A February Reserve Bank of
India rate cut is on a knife's edge, with just under half of economists polled expecting easing at that meeting, and is highly likely by the middle of next year, according to a Reuters poll.
After slashing the repo rate by 135 basis points this year to 5.15 percent, the RBI cited concern about near-term inflation when it took analysts and markets by surprise and kept it unchanged last week, pushing stocks and the
Indian rupee lower.
But the central bank acknowledged there was
room for further rate cuts.
With economic growth at its weakest in over six years, 49 percent of economists, 33 of 67, in a snap poll taken after the Monetary Policy Committee's decision, predicted that would be a temporary pause and another cut would come in February.
The others expected no move at the Feb. 4-6 meeting.
"The MPC has retained its 'accommodative' policy stance, which suggests that this is a pause rather than an end to the loosening cycle," said Darren Aw, Asia economist at Capital Economics.
Also Read: An unexpected pause and the evolution of a central banker
A firm majority, over 80 percent economists said the RBI will cut rates by end-June, with the median forecast for a 25-basis point trim to 4.90 percent, and then stay on the sidelines for the rest of the year.
"Timing the next RBI move has become precarious after it chose to abstain from additional front-loading, despite a sharp growth downgrade and below-target inflation forecast with balanced risks," said Abhishek Upadhyay, senior economist at ICICI Securities.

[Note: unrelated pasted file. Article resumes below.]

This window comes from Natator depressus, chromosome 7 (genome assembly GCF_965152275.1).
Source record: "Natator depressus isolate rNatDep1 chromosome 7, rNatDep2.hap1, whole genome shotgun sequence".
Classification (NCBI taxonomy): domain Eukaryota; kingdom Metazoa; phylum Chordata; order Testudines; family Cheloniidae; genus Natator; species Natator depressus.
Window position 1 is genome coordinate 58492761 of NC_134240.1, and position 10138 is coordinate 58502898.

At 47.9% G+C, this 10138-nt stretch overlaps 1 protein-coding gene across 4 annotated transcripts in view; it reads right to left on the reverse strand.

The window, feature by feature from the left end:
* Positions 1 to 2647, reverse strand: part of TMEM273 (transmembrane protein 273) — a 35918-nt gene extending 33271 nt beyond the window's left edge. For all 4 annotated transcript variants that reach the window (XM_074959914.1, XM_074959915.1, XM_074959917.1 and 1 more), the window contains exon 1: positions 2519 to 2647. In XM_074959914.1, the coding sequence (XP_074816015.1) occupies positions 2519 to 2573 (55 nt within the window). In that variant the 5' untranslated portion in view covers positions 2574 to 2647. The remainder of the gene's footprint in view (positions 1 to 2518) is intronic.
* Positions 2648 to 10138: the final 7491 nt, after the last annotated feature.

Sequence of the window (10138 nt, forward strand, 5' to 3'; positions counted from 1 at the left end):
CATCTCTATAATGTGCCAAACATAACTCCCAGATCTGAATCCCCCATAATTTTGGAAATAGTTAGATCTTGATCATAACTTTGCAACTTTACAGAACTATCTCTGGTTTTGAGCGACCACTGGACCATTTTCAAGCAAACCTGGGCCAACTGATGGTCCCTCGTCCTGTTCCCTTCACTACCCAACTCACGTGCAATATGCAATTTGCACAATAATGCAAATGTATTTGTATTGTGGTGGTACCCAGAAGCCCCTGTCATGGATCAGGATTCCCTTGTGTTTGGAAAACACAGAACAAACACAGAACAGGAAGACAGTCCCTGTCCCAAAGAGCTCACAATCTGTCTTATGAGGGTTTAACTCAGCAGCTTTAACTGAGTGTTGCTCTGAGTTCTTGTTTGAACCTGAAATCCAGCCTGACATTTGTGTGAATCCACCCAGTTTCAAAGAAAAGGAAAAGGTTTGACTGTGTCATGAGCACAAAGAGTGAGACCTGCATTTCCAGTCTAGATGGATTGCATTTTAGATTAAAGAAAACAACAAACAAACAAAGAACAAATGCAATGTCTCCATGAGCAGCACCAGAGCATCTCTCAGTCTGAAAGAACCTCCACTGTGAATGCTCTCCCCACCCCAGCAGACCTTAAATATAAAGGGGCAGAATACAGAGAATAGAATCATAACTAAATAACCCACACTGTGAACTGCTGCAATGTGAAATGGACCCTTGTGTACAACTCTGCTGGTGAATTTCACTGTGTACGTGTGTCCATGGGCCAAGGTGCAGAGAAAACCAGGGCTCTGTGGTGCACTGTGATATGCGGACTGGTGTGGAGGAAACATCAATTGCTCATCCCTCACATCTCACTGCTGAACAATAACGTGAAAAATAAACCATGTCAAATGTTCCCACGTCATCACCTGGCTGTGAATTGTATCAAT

"We suspect higher inflation and fiscal risks could push any further cut to the next fiscal year, perhaps in June with the risk that we have already reached the end of the rate cut cycle."
When asked what the central bank's next move should be, instead of what the RBI will deliver, all but three of 45 economists also said a cut, with the median of those responses recommending 25 basis points.
And in response to a separate question, 35 of 52 economists said they were confident the RBI would cut rates soon. The remaining 17 contributors said they were not confident, mostly citing expectations for elevated inflation.
A separate Reuters poll of 52 economists taken Dec. 5-10 predicted inflation rose last month to over a three-year high of 5.26 percent from October's 4.62 percent, largely driven by a continued surge in vegetable prices, particularly onions - an important ingredient in the kitchens of more than 1.2 billion
"While multiple data shows lack of inflation pressure in the economy, onion prices - within the food component - have been the biggest driver of headline inflation and this cannot be influenced by monetary policy actions," said Kunal Kundu,
India economist at Societe Generale.
But even though inflation has turned up recently, the RBI took many forecasters and traders off guard at the December meeting as policymakers had given no signal after a rapid-fire succession of cuts this year it was about to pause.
When asked if that decision had damaged the RBI's credibility, 70% - 39 of 53 - of economists said 'not at all'. Eleven contributors said it had "a bit" and three said "a lot".
"In terms of providing monetary policy accommodation they feel that they are already doing enough right now and they want to see more transmission before they cut more if they have to," said Sakshi Gupta, senior"In this cycle, they have already delivered a significant amount of cuts and they probably want to wait and watch what is happening with inflation before they cut more."
India economist at HDFC Bank.